The remote-controlled donkeys were, until it all ended in tragedy, a cunning and successful way of fooling border police patrolling the barren, hilly frontier between Algeria and Morocco.
Loaded with illegal goods and with tape recorders strapped to their backs exhorting them to "walk on" in Arabic, the faithful beasts trudged daily backwards and forwards between Bab el-Assa in Algeria and Ahfir, Morocco.
That was until Algerian customs police finally got wise to the ruse and slaughtered 200 of the animals.
Algeria's Al Khabar newspaper has reported the slaying, saying that villagers in Babel-Assa are up in arms over what they consider to be the police's illegal actions, according to a local BBC correspondent.
The remote-controlled donkeys would set out on tracks from Bab el-Assa laden with goods that reached high prices in Morocco. Once they got close to Ahfir, the donkeys would be met by Moroccan smugglers who turned off the tape machines and unloaded the goods.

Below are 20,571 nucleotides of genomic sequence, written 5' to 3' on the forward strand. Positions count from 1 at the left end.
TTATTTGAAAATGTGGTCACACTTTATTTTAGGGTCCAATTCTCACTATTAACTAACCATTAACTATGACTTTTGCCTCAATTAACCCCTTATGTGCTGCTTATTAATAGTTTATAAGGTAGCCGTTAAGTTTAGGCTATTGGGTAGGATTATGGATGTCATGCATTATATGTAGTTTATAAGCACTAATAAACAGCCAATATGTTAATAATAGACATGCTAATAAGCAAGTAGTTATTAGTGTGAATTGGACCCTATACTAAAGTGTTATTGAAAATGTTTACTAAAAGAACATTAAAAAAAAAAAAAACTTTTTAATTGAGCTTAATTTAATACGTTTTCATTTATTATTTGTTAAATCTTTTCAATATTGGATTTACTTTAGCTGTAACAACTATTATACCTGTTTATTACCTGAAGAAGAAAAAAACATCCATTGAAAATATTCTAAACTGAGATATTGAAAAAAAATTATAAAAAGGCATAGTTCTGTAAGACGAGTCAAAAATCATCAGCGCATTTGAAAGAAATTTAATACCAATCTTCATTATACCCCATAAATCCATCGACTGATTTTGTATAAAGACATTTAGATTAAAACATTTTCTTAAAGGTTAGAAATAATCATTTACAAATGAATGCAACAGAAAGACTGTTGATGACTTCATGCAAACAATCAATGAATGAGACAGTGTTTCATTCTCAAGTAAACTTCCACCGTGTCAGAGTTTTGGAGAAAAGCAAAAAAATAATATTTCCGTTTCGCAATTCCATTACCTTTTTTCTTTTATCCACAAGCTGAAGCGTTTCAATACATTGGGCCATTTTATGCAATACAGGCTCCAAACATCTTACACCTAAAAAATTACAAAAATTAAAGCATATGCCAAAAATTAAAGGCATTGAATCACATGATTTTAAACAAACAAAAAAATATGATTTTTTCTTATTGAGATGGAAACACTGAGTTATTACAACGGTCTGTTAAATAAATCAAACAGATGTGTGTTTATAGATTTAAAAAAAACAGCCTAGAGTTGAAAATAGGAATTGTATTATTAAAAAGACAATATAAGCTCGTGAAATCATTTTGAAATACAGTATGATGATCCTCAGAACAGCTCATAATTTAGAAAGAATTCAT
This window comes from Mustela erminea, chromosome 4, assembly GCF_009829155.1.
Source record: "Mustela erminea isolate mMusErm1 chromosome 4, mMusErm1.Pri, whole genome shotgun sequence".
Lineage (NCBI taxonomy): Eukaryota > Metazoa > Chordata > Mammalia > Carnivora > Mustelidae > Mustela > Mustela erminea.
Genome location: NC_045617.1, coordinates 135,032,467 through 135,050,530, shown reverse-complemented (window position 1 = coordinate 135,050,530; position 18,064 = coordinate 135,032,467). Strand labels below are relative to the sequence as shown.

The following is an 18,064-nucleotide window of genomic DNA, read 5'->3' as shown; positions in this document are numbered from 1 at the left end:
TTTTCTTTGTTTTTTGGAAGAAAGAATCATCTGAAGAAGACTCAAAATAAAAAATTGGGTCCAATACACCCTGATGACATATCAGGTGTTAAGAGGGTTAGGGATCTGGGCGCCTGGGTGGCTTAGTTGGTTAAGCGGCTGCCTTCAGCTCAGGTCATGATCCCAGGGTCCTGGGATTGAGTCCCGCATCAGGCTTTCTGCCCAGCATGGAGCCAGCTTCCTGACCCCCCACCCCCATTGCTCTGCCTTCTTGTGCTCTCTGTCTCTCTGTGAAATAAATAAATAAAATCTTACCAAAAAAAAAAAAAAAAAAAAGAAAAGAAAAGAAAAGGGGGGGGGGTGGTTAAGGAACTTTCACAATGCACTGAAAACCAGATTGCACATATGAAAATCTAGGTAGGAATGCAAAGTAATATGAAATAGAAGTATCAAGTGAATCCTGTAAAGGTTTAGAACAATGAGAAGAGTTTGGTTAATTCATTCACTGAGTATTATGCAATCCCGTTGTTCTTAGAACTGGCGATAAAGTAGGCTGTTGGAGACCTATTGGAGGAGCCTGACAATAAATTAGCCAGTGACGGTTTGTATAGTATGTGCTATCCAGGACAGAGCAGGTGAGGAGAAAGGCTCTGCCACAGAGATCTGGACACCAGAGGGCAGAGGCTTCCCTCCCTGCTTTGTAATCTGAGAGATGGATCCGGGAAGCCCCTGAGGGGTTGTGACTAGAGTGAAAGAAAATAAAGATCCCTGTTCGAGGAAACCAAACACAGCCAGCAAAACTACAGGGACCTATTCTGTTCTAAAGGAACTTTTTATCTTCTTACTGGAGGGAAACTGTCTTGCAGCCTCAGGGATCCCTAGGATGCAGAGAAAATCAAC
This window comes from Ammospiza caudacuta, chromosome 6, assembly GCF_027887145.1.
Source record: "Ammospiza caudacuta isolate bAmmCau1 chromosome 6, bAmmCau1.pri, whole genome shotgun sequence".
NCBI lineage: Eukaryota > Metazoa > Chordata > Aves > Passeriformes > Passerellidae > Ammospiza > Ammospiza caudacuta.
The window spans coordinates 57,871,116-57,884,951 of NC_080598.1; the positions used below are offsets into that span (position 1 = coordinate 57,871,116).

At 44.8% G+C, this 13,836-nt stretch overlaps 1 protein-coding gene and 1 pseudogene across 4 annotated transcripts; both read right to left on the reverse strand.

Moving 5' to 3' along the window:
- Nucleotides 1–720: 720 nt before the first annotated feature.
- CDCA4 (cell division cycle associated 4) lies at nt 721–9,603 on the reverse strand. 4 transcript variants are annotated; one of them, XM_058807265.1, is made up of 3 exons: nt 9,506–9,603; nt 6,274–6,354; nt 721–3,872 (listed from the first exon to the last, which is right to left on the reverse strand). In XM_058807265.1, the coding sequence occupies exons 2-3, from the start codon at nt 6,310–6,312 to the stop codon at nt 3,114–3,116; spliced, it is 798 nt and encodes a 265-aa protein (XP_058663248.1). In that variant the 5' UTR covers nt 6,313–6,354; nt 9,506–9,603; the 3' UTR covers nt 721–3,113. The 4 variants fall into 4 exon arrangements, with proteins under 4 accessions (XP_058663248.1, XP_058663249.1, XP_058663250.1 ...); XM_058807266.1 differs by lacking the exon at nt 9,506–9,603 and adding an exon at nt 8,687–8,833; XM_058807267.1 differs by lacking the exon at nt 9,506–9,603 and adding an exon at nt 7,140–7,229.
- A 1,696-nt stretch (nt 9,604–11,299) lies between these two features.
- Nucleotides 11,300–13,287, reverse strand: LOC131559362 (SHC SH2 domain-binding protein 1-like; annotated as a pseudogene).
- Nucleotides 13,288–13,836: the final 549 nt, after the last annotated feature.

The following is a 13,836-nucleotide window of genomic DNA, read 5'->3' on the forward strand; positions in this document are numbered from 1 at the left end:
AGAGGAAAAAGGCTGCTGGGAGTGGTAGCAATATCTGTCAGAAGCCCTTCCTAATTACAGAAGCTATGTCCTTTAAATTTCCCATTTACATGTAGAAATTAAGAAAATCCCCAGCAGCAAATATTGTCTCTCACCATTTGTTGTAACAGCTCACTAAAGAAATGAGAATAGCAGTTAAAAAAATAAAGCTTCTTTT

They would then load them with Moroccan goods, point them in the opposite direction and turn the tape machines back on.
Al Khabar did not say whether the smugglers always made sure that the tape machines had fresh batteries, or what happened if they ran out halfway along the smugglers' route.
The hard-to-patrol borders between countries in north Africa have inspired other ingenious smuggling ruses over the years.
Tunisian and Libyan smugglers are famous for loading up trucks or tractors, tying the steering wheel into position and a stone to the accelerator and letting them travel across the desert border on their own until they run out of fuel.